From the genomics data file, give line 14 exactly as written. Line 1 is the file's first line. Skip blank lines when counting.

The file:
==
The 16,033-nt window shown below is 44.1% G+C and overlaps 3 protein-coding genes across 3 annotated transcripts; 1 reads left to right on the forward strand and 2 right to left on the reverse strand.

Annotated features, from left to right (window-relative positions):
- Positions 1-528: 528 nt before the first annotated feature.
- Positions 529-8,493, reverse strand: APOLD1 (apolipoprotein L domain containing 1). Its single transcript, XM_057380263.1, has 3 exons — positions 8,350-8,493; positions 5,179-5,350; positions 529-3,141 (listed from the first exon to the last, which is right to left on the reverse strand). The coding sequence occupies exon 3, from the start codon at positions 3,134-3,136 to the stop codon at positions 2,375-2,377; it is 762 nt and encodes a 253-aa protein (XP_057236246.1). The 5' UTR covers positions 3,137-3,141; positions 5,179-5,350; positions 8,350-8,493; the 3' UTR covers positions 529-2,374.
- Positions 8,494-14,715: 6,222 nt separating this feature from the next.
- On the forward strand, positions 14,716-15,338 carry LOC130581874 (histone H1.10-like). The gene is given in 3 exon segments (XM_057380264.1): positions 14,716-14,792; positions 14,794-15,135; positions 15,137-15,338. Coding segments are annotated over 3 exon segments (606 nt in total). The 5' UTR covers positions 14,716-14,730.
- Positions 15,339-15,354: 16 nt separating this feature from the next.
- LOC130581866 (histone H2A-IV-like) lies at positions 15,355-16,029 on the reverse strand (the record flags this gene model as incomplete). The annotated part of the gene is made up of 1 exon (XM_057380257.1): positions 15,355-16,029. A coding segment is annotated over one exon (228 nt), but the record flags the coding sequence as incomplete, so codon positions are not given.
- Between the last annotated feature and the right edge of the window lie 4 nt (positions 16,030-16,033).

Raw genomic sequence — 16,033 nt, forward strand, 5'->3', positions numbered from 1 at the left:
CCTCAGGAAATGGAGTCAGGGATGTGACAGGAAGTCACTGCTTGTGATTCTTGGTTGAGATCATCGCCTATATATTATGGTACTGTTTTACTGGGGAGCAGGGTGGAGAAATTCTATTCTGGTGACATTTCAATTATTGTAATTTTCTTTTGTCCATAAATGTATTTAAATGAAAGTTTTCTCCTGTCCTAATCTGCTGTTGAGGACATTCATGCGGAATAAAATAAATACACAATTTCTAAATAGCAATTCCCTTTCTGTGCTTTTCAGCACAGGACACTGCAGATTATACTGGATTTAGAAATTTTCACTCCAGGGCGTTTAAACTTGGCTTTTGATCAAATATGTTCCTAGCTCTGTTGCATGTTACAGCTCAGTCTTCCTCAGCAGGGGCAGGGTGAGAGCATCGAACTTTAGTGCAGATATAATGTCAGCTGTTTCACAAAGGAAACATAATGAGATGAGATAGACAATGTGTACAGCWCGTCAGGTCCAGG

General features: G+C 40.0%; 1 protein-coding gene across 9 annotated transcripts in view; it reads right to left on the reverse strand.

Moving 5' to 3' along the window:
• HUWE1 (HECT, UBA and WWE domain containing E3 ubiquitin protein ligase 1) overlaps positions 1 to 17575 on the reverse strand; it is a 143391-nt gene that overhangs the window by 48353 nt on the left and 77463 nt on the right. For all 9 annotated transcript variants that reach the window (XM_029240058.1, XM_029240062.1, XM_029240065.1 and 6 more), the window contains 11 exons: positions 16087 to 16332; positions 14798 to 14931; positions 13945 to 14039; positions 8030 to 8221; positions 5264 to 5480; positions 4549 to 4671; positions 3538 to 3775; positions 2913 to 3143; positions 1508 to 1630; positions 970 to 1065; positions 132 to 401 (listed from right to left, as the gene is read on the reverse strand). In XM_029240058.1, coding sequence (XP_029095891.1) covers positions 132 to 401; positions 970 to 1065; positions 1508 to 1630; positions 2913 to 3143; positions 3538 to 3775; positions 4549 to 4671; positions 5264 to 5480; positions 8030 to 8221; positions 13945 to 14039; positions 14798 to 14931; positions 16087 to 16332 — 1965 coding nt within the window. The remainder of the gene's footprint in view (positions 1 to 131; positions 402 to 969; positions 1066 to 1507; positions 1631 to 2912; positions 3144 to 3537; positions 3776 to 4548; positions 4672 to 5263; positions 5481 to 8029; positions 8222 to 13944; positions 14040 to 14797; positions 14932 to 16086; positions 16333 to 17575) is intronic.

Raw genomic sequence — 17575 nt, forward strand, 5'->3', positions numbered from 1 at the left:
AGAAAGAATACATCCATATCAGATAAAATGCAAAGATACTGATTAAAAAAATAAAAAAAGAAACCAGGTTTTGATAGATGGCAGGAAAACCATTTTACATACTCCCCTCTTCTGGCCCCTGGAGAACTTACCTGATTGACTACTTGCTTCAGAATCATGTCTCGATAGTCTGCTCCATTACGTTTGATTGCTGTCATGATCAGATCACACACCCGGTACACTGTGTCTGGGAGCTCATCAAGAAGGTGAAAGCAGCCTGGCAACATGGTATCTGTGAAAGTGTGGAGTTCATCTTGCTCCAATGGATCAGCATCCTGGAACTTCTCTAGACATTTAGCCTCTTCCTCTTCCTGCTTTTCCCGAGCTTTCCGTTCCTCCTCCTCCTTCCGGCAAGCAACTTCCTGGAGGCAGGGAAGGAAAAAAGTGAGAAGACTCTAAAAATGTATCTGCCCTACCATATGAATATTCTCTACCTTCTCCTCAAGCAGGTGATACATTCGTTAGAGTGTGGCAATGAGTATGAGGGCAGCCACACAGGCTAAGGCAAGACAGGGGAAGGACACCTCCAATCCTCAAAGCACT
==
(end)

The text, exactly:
• HUWE1 (HECT, UBA and WWE domain containing E3 ubiquitin protein ligase 1) overlaps positions 1 to 17575 on the reverse strand; it is a 143391-nt gene that overhangs the window by 48353 nt on the left and 77463 nt on the right. For all 9 annotated transcript variants that reach the window (XM_029240058.1, XM_029240062.1, XM_029240065.1 and 6 more), the window contains 11 exons: positions 16087 to 16332; positions 14798 to 14931; positions 13945 to 14039; positions 8030 to 8221; positions 5264 to 5480; positions 4549 to 4671; positions 3538 to 3775; positions 2913 to 3143; positions 1508 to 1630; positions 970 to 1065; positions 132 to 401 (listed from right to left, as the gene is read on the reverse strand). In XM_029240058.1, coding sequence (XP_029095891.1) covers positions 132 to 401; positions 970 to 1065; positions 1508 to 1630; positions 2913 to 3143; positions 3538 to 3775; positions 4549 to 4671; positions 5264 to 5480; positions 8030 to 8221; positions 13945 to 14039; positions 14798 to 14931; positions 16087 to 16332 — 1965 coding nt within the window. The remainder of the gene's footprint in view (positions 1 to 131; positions 402 to 969; positions 1066 to 1507; positions 1631 to 2912; positions 3144 to 3537; positions 3776 to 4548; positions 4672 to 5263; positions 5481 to 8029; positions 8222 to 13944; positions 14040 to 14797; positions 14932 to 16086; positions 16333 to 17575) is intronic.